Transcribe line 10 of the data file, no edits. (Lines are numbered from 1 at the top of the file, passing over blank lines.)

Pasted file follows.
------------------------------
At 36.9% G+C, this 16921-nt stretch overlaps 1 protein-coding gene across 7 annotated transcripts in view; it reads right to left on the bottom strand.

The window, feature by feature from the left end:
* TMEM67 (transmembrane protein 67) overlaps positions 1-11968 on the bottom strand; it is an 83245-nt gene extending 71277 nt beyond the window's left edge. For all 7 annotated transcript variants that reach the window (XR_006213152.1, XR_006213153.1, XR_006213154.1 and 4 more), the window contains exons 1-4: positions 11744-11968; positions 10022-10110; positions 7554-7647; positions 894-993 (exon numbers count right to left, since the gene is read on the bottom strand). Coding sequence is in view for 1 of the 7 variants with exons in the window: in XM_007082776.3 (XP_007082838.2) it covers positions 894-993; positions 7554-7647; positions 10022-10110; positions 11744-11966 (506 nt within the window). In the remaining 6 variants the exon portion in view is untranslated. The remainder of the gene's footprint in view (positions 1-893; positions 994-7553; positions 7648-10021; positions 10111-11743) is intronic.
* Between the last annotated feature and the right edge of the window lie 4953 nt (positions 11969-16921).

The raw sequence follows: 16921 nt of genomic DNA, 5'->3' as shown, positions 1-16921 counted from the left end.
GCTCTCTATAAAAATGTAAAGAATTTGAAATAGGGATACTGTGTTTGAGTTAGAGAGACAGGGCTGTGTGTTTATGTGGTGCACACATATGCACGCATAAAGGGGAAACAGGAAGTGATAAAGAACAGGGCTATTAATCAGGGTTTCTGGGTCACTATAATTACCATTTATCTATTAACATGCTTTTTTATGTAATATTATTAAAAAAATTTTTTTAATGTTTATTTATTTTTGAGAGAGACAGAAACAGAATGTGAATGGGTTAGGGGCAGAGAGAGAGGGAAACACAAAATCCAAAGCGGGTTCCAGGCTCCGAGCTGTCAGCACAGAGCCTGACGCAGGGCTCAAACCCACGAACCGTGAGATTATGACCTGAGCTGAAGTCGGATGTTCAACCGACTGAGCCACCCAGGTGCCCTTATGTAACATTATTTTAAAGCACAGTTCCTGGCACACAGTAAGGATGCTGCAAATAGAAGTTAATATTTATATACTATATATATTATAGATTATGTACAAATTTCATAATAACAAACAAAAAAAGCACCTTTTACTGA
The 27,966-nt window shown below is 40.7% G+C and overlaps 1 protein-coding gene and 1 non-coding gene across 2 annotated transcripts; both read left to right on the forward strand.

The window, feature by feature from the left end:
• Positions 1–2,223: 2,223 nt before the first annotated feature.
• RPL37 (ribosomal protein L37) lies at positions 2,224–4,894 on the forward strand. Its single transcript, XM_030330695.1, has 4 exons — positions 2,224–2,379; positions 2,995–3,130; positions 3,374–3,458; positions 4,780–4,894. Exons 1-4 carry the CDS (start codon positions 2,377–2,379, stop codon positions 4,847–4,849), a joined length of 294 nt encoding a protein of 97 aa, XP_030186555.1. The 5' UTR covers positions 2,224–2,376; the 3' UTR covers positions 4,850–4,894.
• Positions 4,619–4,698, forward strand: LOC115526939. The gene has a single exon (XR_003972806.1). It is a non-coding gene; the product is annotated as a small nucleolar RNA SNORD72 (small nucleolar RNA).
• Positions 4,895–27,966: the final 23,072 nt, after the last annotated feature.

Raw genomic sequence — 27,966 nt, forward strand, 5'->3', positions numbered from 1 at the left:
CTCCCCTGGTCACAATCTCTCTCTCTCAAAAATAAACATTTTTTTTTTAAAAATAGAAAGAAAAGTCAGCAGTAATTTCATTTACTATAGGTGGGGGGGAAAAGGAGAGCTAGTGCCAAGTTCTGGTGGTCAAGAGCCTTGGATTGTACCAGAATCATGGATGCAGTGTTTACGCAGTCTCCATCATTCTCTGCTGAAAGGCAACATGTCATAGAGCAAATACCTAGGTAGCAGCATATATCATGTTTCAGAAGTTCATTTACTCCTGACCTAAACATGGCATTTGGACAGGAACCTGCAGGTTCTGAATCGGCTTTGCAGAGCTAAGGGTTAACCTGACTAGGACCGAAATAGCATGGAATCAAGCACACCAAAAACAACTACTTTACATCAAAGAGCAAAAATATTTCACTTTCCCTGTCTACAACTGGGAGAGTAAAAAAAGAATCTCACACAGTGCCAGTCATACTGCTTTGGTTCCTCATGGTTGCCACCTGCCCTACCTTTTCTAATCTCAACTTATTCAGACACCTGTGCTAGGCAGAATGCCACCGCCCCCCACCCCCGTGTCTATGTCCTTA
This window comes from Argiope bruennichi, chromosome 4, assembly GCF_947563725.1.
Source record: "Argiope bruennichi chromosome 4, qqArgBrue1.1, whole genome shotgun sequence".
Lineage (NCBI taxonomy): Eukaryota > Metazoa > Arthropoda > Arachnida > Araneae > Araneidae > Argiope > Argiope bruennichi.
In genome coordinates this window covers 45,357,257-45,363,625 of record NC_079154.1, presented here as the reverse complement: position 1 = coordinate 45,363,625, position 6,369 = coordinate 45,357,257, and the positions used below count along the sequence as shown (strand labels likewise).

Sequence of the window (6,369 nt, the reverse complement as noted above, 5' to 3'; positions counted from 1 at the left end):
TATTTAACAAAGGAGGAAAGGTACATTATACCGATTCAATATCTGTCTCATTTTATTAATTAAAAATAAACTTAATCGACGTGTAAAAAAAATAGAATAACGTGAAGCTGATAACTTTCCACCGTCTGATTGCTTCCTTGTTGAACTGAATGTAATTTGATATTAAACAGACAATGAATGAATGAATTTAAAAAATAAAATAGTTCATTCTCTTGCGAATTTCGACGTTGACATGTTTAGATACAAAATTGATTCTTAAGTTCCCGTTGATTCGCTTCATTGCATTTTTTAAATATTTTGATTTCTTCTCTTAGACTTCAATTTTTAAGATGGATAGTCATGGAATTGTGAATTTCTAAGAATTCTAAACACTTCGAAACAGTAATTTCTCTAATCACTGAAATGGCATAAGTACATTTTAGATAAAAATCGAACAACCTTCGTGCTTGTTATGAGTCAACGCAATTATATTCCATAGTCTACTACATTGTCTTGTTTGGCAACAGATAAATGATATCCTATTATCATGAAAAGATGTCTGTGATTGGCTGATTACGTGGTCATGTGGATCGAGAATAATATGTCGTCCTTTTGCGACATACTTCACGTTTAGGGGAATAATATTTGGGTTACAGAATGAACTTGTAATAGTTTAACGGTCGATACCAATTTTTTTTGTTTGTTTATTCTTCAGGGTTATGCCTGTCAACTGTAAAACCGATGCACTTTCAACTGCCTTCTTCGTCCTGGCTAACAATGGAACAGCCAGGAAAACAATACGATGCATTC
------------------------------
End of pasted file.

• RPL37 (ribosomal protein L37) lies at positions 2,224–4,894 on the forward strand. Its single transcript, XM_030330695.1, has 4 exons — positions 2,224–2,379; positions 2,995–3,130; positions 3,374–3,458; positions 4,780–4,894. Exons 1-4 carry the CDS (start codon positions 2,377–2,379, stop codon positions 4,847–4,849), a joined length of 294 nt encoding a protein of 97 aa, XP_030186555.1. The 5' UTR covers positions 2,224–2,376; the 3' UTR covers positions 4,850–4,894.